Jena's Mayor Thanks White Supremacists for Their "Moral Support"

This post, written by Laura Flanders, originally appeared on The Nation

"Jena is America," says Alan Bean, speaking of the Louisiana town where six black students are looking at decades in jail for a schoolyard brawl while white kids are facing nothing for hanging up nooses. Jena is America in the sense that the unequal justice there is not unique. There are "Jena Sixes" behind bars in every state. But it isn't America in the sense that the country as a whole has had no trouble at all ignoring Jena.

Bean is a Baptist minister from Texas who formed Friends of Justice in response to the now infamous Tulia drug sting of 1999 in which over half of Tulia's black males were convicted on the uncorroborated word of a corrupt and racist undercover cop. He was instrumental in getting that story out. In January he got busy in Jena. By that time, a young white man had already been beaten up and six young black students had been indicted, originally on attempted murder charges. One of the six, Mychal Bell, was legally still a juvenile when he was convicted of attempted second-degree murder with a deadly shoe. While the six were paroled, Bell's been incarcerated ever since.

"If the media wasn't watching what was going on then every last one of those kids would be in jail," one of the Jena mothers, Tina Jones, told the Nation's Gary Younge. Jones is generous. The truth is, "the media" haven't been watching. Black radio has been listening, and the black blogosphere's been buzzing, but the white "mainstream" and the white liberal media woke up to this story about a minute ago.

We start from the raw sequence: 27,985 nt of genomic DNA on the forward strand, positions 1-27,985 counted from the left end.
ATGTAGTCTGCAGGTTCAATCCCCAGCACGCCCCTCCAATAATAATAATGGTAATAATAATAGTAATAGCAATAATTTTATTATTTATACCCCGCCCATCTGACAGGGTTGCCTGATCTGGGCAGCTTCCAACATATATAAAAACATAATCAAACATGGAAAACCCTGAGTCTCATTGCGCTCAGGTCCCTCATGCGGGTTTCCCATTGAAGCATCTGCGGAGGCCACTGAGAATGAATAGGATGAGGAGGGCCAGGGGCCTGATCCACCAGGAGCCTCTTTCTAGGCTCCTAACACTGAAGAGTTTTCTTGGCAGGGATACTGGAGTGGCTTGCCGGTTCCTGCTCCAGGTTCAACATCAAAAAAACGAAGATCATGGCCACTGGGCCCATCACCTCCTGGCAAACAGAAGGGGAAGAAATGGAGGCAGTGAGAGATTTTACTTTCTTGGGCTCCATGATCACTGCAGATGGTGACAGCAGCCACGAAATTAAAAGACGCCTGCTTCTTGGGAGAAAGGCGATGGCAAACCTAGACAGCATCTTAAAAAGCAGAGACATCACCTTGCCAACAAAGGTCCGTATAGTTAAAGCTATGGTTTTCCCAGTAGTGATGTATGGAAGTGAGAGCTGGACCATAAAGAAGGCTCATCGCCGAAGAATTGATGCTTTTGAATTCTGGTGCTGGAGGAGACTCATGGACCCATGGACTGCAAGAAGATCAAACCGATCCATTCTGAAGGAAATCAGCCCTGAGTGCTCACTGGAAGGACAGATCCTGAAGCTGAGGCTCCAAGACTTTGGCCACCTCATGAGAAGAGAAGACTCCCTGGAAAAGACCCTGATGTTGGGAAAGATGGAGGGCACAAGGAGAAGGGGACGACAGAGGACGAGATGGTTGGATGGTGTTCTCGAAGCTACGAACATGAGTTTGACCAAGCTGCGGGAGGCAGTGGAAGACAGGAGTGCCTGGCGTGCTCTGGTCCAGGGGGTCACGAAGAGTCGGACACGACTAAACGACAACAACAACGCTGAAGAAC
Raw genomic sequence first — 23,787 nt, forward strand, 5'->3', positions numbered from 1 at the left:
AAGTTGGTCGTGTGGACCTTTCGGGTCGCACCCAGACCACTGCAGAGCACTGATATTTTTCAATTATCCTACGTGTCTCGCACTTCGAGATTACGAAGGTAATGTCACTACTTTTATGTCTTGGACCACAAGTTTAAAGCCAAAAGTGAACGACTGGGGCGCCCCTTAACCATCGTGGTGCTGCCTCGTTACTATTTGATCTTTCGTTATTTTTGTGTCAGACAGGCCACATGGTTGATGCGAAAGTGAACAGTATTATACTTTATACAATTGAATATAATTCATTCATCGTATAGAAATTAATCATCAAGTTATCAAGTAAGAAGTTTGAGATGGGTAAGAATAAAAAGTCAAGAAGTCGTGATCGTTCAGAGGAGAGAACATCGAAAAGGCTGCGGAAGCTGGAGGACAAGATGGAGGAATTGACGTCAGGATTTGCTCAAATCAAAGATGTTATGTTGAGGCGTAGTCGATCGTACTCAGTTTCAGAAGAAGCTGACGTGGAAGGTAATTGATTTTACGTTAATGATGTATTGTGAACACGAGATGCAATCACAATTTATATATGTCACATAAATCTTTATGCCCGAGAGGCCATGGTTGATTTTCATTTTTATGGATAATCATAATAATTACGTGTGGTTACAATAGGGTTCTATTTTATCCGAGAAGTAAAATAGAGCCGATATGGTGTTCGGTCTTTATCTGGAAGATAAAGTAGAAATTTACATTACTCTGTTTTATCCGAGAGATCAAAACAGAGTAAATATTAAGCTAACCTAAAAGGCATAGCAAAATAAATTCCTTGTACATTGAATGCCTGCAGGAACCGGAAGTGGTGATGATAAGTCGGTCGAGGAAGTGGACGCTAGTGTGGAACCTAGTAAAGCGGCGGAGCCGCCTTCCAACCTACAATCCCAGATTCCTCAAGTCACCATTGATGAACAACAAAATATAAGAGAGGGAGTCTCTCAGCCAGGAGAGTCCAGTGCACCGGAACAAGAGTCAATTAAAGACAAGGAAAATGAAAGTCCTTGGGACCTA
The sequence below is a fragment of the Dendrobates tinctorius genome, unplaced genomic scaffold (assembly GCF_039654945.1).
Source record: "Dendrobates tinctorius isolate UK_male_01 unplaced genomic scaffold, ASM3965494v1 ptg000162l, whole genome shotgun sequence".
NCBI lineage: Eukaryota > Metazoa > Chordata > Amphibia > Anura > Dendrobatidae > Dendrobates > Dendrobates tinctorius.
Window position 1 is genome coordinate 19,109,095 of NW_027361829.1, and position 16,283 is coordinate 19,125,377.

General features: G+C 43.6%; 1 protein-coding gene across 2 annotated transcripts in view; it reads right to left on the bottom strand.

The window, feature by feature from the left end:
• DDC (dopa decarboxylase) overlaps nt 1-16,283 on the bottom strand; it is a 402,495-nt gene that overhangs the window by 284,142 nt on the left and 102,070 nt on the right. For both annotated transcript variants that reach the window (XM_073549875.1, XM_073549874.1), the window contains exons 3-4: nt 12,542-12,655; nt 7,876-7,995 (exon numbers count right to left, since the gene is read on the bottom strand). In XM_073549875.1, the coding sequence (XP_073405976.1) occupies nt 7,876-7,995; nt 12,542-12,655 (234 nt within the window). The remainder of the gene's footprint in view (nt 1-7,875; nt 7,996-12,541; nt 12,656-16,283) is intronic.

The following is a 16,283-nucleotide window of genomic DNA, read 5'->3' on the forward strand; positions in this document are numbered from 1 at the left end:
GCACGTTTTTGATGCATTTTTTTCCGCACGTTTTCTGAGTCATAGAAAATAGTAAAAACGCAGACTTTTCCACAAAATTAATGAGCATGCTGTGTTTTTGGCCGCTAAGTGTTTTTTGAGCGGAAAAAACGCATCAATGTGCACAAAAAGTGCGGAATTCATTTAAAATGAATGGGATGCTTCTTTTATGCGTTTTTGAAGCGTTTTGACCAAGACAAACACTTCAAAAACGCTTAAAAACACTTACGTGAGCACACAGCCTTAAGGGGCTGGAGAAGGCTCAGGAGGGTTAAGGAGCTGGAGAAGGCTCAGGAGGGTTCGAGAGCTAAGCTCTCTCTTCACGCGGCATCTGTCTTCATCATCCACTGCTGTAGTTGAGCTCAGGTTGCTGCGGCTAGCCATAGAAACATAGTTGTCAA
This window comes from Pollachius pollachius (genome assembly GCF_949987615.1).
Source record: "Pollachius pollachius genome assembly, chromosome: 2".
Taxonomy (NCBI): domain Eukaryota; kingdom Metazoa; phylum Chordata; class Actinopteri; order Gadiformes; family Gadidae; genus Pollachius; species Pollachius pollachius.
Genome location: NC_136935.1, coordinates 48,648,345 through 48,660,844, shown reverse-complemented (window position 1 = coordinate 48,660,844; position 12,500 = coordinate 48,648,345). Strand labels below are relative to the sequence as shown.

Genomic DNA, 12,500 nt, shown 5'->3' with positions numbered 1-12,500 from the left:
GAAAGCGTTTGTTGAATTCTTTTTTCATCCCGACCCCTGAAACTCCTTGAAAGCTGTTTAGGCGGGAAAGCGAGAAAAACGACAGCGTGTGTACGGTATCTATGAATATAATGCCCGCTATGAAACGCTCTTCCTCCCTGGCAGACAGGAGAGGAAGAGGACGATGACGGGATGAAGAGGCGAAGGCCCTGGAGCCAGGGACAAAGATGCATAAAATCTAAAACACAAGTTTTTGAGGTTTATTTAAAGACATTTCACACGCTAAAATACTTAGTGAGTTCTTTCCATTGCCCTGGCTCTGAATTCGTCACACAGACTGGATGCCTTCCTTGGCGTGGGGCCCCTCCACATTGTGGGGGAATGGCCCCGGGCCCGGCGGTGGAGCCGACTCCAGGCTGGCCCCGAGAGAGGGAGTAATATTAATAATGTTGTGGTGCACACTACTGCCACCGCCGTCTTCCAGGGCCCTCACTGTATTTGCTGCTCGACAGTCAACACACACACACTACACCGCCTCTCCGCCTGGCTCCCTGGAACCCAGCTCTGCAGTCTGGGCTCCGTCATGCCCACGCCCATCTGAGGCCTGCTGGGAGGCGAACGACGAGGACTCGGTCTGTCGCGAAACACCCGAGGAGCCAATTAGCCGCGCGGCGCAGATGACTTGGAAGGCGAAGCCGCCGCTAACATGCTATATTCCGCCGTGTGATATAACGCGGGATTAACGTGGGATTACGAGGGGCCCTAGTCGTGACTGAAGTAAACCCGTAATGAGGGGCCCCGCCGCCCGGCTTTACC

By every account I've heard, the people who had sufficient fire in their belly to wake up before dawn and bus their way into Jena September 20 were African American -- around 90 percent. Probably close to that same percentage had a story to tell about a family member or neighbor who's been touched by the criminal injustice system. "White liberals care, but they just don't feel it in anything like the same way," says Bean. "There's a massive experience gap."

James Rucker of the action-alert network, Color of Change, sent out an email alert July 17 after hearing about the story from Bean and his online subscribers. On the media front, he thinks there's good news and bad: "We've seen the power of black radio and the black netroots who really came into their own on this story, but it hasn't captured the imagination of the left media in the way that I would have hoped." (Subscribe to ColorofChange.org.)

We are, after all, talking about Louisiana. On August, 31, when the two hangman's nooses were found hanging in the tree, journalists were all over the Gulf Coast marking the one-year anniversary of Katrina. In the following weeks, when residents started holding lonely rallies, regional papers in Alexandria, Shreveport and Baton Rouge carried word, as did Jena's own Jena Times.

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